When university staffers first found the table in 2014, it was in “bad condition,” O’Hagan tells The Courier in the video below. The material was fragile and bits of it flaked off when it was handled. Conservators in the university's special collections department have since worked to preserve the document for posterity.

The 19th century table looks quite a bit different from its modern counterparts. Although Mendeleev laid the groundwork for the periodic table we know today, English physicist Henry Moseley improved it in 1913 by rearranging the elements by the number of protons they had rather than their atomic weight. Then, in the 1920s, Horace Deming created the boxy layout we now associate with periodic tables.

Learn more about the St Andrews discovery in the video below.

[h/t The Courier]

Can You Tell an Author’s Identity By Looking at Punctuation Alone? A Study Just Found Out.

iStock.com/RyersonClark
iStock.com/RyersonClark

In 2016, neuroscientist Adam J Calhoun wondered what his favorite books would look like if he removed the words and left nothing but the punctuation. The result was a stunning—and surprisingly beautiful—visual stream of commas, question marks, semicolons, em-dashes, and periods.

Recently, Calhoun’s inquiry piqued the interest of researchers in the United Kingdom, who wondered if it was possible to identify an author from his or her punctuation alone.

For decades, linguists have been able to use the quirks of written texts to pinpoint the author. The process, called stylometric analysis or stylometry, has dozens of legal and academic applications, helping researchers authenticate anonymous works of literature and even nab criminals like the Unabomber. But it usually focuses on an author's word choices and grammar or the length of his or her sentences. Until now, punctuation has been largely ignored.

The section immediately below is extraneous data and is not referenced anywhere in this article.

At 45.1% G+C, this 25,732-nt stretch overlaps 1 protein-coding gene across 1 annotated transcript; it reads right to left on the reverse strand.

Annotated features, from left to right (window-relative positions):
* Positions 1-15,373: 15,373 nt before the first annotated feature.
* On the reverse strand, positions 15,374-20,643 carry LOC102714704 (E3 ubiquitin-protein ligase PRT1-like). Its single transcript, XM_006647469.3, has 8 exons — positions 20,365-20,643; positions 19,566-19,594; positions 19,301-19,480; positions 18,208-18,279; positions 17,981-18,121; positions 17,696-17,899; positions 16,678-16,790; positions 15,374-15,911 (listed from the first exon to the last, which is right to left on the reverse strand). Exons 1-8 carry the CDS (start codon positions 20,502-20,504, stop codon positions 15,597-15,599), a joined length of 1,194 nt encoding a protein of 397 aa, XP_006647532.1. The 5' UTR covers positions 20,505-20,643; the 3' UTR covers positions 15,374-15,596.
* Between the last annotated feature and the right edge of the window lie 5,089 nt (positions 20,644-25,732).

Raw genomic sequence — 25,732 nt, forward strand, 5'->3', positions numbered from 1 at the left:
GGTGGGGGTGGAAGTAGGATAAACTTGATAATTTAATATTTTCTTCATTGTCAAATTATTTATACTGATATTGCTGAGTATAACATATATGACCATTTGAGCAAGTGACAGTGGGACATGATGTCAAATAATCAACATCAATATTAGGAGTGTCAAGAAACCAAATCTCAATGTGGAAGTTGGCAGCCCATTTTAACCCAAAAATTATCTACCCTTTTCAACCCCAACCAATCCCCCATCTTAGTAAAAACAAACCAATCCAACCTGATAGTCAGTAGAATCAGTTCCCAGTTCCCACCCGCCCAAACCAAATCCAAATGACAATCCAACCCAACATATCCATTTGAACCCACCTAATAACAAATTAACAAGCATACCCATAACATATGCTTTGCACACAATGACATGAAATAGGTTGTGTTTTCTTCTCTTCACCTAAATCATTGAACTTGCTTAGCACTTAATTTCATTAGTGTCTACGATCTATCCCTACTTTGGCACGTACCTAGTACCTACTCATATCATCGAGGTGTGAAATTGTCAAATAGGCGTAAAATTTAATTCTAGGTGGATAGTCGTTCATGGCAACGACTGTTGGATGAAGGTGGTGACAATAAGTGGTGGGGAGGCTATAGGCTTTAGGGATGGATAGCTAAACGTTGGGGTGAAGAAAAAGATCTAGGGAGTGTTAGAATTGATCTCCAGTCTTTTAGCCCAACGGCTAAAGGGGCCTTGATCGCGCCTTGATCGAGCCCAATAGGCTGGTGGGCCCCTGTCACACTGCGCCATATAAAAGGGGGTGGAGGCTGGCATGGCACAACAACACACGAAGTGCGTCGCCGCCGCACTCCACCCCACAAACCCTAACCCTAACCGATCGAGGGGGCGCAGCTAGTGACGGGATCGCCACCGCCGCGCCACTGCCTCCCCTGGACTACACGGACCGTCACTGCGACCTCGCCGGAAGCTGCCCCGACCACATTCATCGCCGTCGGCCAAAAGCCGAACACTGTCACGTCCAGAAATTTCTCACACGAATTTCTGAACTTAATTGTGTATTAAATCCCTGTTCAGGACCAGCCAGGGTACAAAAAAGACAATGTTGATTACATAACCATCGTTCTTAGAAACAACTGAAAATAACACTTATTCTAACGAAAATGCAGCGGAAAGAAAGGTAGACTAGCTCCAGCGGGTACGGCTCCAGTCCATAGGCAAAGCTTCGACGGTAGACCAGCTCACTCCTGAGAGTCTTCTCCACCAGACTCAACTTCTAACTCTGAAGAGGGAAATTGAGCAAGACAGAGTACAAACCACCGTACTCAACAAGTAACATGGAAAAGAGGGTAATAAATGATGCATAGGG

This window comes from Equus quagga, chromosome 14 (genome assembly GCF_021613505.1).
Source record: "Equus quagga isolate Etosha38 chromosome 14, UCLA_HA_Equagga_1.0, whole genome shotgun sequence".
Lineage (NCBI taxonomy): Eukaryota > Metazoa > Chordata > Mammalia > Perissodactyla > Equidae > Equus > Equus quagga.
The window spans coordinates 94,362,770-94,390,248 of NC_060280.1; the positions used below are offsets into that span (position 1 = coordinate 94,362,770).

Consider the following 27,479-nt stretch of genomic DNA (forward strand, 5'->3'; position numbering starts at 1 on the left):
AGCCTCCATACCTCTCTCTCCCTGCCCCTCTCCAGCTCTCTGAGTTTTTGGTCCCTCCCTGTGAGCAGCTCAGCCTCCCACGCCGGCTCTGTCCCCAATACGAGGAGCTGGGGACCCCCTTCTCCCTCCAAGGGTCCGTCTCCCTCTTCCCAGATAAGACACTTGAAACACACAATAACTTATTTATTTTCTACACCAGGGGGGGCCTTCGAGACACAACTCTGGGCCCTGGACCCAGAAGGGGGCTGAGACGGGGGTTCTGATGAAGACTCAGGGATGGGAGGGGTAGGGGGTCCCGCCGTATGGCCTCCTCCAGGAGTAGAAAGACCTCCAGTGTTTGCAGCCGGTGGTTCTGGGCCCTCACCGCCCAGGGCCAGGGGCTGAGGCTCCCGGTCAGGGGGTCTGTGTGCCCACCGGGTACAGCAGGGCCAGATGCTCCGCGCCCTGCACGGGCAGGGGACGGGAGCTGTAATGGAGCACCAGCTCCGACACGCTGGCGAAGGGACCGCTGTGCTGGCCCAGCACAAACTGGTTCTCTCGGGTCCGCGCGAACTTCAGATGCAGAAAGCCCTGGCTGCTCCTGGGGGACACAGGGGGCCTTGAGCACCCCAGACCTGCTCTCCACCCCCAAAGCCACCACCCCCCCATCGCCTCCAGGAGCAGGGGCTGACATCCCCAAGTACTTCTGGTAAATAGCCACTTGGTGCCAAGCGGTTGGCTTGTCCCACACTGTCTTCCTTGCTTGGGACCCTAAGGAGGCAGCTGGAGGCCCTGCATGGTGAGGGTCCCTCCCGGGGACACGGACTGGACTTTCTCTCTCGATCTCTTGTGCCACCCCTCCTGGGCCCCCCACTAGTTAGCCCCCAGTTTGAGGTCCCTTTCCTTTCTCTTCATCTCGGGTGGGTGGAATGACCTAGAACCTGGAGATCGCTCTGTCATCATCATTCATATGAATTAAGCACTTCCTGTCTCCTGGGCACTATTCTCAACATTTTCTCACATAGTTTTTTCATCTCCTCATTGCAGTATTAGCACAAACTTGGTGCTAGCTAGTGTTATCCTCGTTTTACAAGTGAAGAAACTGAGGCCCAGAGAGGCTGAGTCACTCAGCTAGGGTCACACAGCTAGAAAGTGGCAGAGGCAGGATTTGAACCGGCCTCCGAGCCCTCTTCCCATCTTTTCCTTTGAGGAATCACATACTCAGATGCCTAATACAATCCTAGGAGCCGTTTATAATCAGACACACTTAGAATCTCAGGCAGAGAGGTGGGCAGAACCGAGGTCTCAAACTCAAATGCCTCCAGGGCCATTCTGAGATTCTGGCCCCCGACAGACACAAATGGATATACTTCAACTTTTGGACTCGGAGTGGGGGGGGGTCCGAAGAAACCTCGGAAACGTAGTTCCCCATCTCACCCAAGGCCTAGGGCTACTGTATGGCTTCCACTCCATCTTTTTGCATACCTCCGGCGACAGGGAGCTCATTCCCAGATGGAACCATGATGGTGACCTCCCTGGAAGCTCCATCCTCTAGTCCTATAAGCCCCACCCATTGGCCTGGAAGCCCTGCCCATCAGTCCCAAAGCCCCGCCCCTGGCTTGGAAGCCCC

But according to a recent paper led by Alexandra N. M. Darmon of the Oxford Centre for Industrial and Applied Mathematics, an author’s use of punctuation can be extremely revealing. Darmon’s team assembled nearly 15,000 documents from 651 different authors and “de-worded” each text. “Is it possible to distinguish literary genres based on their punctuation sequences?” the researchers asked. “Do the punctuation styles of authors evolve over time?”

Apparently, yes. The researchers crafted mathematical formulas that could identify individual authors with 72 percent accuracy. Their ability to detect a specific genre—from horror to philosophy to detective fiction—was accurate more than half the time, clocking in at a 65 percent success rate.

The results, published on the preprint server SocArXiv, also revealed how punctuation style has evolved. The researchers found that “the use of quotation marks and periods has increased over time (at least in our [sample]) but that the use of commas has decreased over time. Less noticeably, the use of semicolons has also decreased over time.”

You probably don’t need to develop a powerful algorithm to figure that last bit out—you just have to crack open something by Dickens.